Michael S. Fischer
Mar 7, 2017 · 8 min read

While working on a recent problem, I tested out a number of alternative Databases-As-A-Service (DBaaS) on the Amazon Web Services (AWS) platform. The best fit for my particular use case ended up being an often-overlooked one: SimpleDB. Surprised? Me, too.

The problem

I’m building a mechanism to create operating system images for both AWS EC2 (Amazon Machine Images, or AMIs) and on-premise hypervisors (Linux KVM, in this case).

Amazon’s EC2 API allows AMIs to be tagged with user-defined metadata. Combined with other metadata such as the timestamp, this allows the user to identify a particular image from which to create a new EC2 instance. An example query might be, “find the newest image that has the intersection of tags Platform=Ubuntu,PlatformVersion=14.04,ImageClass=base”. We use these tags liberally when we create new images (using Packer, which I highly recommend).

When our image builder creates a KVM image for our hypervisors, it stores it in S3. Last November, AWS added an object-tagging feature that allows arbitrary tags to be associated with S3 objects, but failed to include an indexing feature. Without more, the only way to identify a unique S3 object from its timestamp and tags is to enumerate every object in the bucket — an O(n) operation that can be very expensive in terms of compute usage and network round-trips.

The obvious solution was to create and maintain an index, analogous to the internal AMI index that AWS provides for EC2. One question was, which database technology should we use?

Rejected solution I: DynamoDB

DynamoDB is a very scalable key-value database. However, it’s not a good fit for this use case. A DynamoDB query requires the user to either (a) identify and query a specific key to retrieve, or (b) perform a scan operation, filter out disqualifying results, and then sort them by a preconfigured sort key.

The first form of query was the exact opposite of what we were trying to do: we wanted to identify a key (specifically, an S3 object URL) from a given list of tags. And the second form of query is expensive: when you perform a scan, all items in the database are evaluated — again, an O(n) operation. It’s less time-consuming from the user’s perspective because the scanning and filtering process is done on the server side (using multiple machines in parallel), but it’s still not particularly efficient or cheap.

Rejected solution II: RDS

Amazon RDS (Relational Database Service) is another DBaaS in AWS’s portfolio. RDS will automatically provision and maintain a set of SQL servers for you, based on the parameters you provide to its API. There are several SQL server types supported, but for our experiments, we chose MySQL. (The lessons here are equally applicable to PostgreSQL or other RDS implementations.)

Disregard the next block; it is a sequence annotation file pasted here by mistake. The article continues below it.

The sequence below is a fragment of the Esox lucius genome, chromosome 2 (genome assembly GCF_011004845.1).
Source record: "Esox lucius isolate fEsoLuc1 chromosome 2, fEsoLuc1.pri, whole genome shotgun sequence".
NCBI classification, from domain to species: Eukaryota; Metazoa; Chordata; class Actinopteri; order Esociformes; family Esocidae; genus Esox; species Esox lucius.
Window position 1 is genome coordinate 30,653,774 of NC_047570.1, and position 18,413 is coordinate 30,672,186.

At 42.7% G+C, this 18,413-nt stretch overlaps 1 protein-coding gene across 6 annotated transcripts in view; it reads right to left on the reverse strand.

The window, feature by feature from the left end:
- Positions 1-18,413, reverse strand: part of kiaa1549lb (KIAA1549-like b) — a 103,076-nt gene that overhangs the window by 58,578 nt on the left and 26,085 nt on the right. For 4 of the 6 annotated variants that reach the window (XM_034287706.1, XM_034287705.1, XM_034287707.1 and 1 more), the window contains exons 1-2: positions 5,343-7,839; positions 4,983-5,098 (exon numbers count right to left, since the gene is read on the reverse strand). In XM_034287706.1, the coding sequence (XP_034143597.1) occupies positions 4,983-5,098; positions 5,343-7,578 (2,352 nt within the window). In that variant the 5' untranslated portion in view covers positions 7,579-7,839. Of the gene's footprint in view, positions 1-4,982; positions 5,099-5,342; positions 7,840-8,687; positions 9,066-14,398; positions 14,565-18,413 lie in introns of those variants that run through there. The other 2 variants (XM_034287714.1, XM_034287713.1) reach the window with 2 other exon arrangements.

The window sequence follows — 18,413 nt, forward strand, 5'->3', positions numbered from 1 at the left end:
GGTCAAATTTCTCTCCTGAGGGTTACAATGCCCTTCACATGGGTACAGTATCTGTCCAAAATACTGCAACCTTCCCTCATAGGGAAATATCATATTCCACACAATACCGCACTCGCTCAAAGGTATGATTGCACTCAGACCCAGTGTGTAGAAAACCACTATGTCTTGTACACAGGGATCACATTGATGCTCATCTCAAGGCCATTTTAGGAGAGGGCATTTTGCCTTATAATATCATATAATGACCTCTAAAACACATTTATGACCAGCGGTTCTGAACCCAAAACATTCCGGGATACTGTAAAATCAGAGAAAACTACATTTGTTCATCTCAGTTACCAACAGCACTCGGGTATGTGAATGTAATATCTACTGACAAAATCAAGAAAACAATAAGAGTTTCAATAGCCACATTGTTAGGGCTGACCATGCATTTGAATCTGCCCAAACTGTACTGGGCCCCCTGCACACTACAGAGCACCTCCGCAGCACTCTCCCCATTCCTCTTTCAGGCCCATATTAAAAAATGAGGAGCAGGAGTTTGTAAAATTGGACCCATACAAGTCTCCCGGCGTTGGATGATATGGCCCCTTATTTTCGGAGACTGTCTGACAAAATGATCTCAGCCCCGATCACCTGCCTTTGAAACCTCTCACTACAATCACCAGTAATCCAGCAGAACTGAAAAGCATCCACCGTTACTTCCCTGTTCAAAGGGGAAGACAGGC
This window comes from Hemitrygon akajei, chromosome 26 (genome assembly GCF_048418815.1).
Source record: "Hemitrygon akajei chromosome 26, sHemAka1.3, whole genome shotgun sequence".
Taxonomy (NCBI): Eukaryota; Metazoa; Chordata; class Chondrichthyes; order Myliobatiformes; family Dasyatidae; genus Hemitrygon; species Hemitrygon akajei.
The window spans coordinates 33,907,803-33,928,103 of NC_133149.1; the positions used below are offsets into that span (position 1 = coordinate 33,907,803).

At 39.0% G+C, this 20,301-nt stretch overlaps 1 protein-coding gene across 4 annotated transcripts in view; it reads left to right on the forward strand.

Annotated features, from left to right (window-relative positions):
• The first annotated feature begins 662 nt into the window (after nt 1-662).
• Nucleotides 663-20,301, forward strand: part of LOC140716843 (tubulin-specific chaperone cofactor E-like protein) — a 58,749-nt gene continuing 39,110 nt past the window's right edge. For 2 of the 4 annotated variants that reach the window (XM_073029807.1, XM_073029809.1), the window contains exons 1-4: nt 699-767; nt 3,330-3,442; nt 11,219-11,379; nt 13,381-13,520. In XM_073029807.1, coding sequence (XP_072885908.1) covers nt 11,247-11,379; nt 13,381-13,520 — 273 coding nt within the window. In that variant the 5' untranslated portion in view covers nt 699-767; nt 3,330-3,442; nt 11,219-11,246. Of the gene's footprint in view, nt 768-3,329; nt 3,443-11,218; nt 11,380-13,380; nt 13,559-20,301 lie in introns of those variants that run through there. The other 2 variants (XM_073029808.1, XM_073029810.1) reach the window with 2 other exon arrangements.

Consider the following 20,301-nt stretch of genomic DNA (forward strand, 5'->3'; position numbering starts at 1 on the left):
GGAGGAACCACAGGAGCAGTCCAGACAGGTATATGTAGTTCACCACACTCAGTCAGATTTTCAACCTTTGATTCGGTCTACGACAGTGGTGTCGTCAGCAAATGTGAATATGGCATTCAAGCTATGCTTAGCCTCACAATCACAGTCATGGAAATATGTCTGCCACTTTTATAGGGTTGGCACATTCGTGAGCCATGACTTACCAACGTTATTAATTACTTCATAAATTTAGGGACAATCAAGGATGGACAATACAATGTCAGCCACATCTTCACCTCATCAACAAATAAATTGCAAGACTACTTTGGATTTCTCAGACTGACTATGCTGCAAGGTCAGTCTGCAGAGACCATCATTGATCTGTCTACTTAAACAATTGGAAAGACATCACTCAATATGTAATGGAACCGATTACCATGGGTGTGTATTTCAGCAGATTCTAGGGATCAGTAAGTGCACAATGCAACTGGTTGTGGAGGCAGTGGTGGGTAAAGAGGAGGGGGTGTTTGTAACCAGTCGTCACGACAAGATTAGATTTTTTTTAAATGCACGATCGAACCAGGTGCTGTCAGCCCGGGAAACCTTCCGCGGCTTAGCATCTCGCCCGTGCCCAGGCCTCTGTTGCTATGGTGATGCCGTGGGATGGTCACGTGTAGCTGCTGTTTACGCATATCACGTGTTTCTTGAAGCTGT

It was relatively straightforward to create object and tag tables in MySQL, along with the appropriate indexes.

The objects table looked like this:

+----+------------+-------------------------+-------------------+
| id | bucketName | objectName | timestamp |
+----+------------+-------------------------+-------------------+
| 1 | my-bucket | ubuntu-14.04-base.qcow2 | 20170102T03:04:05 |
| 2 | my-bucket | centos-7-base.qcow2 | 20170203T04:05:06 |
+----+------------+-------------------------+-------------------+

The tags table looked like this:

+----+----------+-----------------+----------+
| id | objectId | tagKey | tagValue |
+----+----------+-----------------+----------+
| 1 | 1 | Platform | Ubuntu |
| 2 | 1 | PlatformVersion | 14.04 |
| 3 | 1 | ImageClass | base |
| 4 | 2 | Platform | CentOS |
| 5 | 2 | PlatformVersion | 7 |
| 6 | 2 | ImageClass | base |
+----+----------+-----------------+----------+

From there, it was pretty straightforward to create an index on the timestamp column in the objects table and a compound index on the (tagKey,tagValue) columns on the tags table.

Challenge: Query composition

It was fairly easy to write SQL to insert new objects into the tables. Querying them, however, turned out to a bit less elegant than I’d like. Certainly doable, but not the sort of code I find especially satisfying.

Here’s an example of the sort of logic you have to implement when querying high-cardinality dimensions in a table such as the tags table above. (This example is in Ruby.)

# Build the FROM clause:
# Identify the tables we'll need to select from -- in this case,
# the tags table, aliased once ("tags1".."tagsN") for each tag
# value. (The tags variable is simply a hash of key/value pairs.)
tags_tables = tags.map.with_index(1) do |_, i|
"tags t#{i}"
end.join(', ')
# Build the filter (WHERE) clause:
# First, the join predicates.
join_predicates = tags.map.with_index(1) do |_, i|
"t#{i}.objectId = objects.id"
end.join(' AND ')
# Now, the tag predicates. Like good little secure programmers,
# we're parameterizing our queries instead of interning values.
tag_predicates = tags.map.with_index(1) do |_, i|
"(t#{i}.tagKey = ? AND t#{i}.tagValue = ?)"
end.join(' AND ')
tag_values = @source_image_tags.map {|k, v| [k, v]}.flatten
# Finally, build the statement and execute it:
statement = client.prepare(
"SELECT objects.bucketName, objects.objectName "\
"FROM objects, #{tags_tables} "\
"WHERE #{tag_predicates} AND #{join_predicates} "\
"ORDER BY timestamp DESC LIMIT 1")
results = statement.execute(*tag_values)